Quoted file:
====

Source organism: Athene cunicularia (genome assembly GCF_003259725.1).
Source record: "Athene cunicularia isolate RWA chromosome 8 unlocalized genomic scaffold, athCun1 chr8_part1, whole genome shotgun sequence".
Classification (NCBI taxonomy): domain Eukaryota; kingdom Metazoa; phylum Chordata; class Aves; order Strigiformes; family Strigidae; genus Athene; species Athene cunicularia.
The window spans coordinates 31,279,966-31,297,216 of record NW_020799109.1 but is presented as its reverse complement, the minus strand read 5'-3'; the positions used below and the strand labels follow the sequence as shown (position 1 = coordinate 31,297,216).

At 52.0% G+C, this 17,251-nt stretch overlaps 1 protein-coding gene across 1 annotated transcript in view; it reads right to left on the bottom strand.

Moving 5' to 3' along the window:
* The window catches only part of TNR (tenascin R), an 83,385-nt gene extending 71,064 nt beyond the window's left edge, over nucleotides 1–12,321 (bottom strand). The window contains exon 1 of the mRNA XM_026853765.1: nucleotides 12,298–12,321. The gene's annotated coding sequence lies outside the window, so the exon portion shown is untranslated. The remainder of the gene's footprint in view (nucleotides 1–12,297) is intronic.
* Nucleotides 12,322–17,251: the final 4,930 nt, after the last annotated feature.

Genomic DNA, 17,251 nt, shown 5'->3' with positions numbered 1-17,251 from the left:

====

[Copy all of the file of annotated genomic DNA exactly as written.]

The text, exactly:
Source organism: Athene cunicularia (genome assembly GCF_003259725.1).
Source record: "Athene cunicularia isolate RWA chromosome 8 unlocalized genomic scaffold, athCun1 chr8_part1, whole genome shotgun sequence".
Classification (NCBI taxonomy): domain Eukaryota; kingdom Metazoa; phylum Chordata; class Aves; order Strigiformes; family Strigidae; genus Athene; species Athene cunicularia.
The window spans coordinates 31,279,966-31,297,216 of record NW_020799109.1 but is presented as its reverse complement, the minus strand read 5'-3'; the positions used below and the strand labels follow the sequence as shown (position 1 = coordinate 31,297,216).

At 52.0% G+C, this 17,251-nt stretch overlaps 1 protein-coding gene across 1 annotated transcript in view; it reads right to left on the bottom strand.

Moving 5' to 3' along the window:
* The window catches only part of TNR (tenascin R), an 83,385-nt gene extending 71,064 nt beyond the window's left edge, over nucleotides 1–12,321 (bottom strand). The window contains exon 1 of the mRNA XM_026853765.1: nucleotides 12,298–12,321. The gene's annotated coding sequence lies outside the window, so the exon portion shown is untranslated. The remainder of the gene's footprint in view (nucleotides 1–12,297) is intronic.
* Nucleotides 12,322–17,251: the final 4,930 nt, after the last annotated feature.

Genomic DNA, 17,251 nt, shown 5'->3' with positions numbered 1-17,251 from the left: